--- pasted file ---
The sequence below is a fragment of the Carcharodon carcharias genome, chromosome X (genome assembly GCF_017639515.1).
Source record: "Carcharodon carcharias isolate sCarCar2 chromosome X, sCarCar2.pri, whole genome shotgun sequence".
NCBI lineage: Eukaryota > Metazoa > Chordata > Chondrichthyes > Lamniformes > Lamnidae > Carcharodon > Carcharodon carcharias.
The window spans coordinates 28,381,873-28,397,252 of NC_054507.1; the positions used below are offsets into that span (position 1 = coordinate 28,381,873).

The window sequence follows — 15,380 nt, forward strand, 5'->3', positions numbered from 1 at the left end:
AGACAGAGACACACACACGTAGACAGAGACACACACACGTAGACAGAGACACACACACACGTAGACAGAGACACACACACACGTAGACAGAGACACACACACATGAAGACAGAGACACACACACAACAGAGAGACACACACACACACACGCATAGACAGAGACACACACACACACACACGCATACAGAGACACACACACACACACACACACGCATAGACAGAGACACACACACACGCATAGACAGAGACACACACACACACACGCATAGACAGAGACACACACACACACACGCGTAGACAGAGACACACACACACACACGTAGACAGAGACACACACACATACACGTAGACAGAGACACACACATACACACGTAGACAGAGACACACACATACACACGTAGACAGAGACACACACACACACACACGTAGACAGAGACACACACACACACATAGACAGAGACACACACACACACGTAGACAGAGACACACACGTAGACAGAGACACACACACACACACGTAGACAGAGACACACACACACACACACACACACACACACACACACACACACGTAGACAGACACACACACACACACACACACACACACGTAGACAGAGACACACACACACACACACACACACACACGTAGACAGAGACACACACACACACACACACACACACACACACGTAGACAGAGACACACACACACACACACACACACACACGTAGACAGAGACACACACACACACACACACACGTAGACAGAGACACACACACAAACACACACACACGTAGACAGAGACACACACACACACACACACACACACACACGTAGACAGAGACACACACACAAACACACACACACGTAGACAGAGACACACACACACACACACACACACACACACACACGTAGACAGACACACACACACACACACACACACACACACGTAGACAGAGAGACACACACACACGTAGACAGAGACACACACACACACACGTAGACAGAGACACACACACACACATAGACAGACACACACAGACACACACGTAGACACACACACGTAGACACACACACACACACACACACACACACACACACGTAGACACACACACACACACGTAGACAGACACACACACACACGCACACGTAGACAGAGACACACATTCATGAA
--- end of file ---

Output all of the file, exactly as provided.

The sequence below is a fragment of the Carcharodon carcharias genome, chromosome X (genome assembly GCF_017639515.1).
Source record: "Carcharodon carcharias isolate sCarCar2 chromosome X, sCarCar2.pri, whole genome shotgun sequence".
NCBI lineage: Eukaryota > Metazoa > Chordata > Chondrichthyes > Lamniformes > Lamnidae > Carcharodon > Carcharodon carcharias.
The window spans coordinates 28,381,873-28,397,252 of NC_054507.1; the positions used below are offsets into that span (position 1 = coordinate 28,381,873).

The window sequence follows — 15,380 nt, forward strand, 5'->3', positions numbered from 1 at the left end:
AGACAGAGACACACACACGTAGACAGAGACACACACACGTAGACAGAGACACACACACACGTAGACAGAGACACACACACACGTAGACAGAGACACACACACATGAAGACAGAGACACACACACAACAGAGAGACACACACACACACACGCATAGACAGAGACACACACACACACACACGCATACAGAGACACACACACACACACACACACGCATAGACAGAGACACACACACACGCATAGACAGAGACACACACACACACACGCATAGACAGAGACACACACACACACACGCGTAGACAGAGACACACACACACACACGTAGACAGAGACACACACACATACACGTAGACAGAGACACACACATACACACGTAGACAGAGACACACACATACACACGTAGACAGAGACACACACACACACACACGTAGACAGAGACACACACACACACATAGACAGAGACACACACACACACGTAGACAGAGACACACACGTAGACAGAGACACACACACACACACGTAGACAGAGACACACACACACACACACACACACACACACACACACACACACGTAGACAGACACACACACACACACACACACACACACGTAGACAGAGACACACACACACACACACACACACACACGTAGACAGAGACACACACACACACACACACACACACACACACGTAGACAGAGACACACACACACACACACACACACACACGTAGACAGAGACACACACACACACACACACACGTAGACAGAGACACACACACAAACACACACACACGTAGACAGAGACACACACACACACACACACACACACACACGTAGACAGAGACACACACACAAACACACACACACGTAGACAGAGACACACACACACACACACACACACACACACACACGTAGACAGACACACACACACACACACACACACACACACGTAGACAGAGAGACACACACACACGTAGACAGAGACACACACACACACACGTAGACAGAGACACACACACACACATAGACAGACACACACAGACACACACGTAGACACACACACGTAGACACACACACACACACACACACACACACACACACGTAGACACACACACACACACGTAGACAGACACACACACACACGCACACGTAGACAGAGACACACATTCATGAA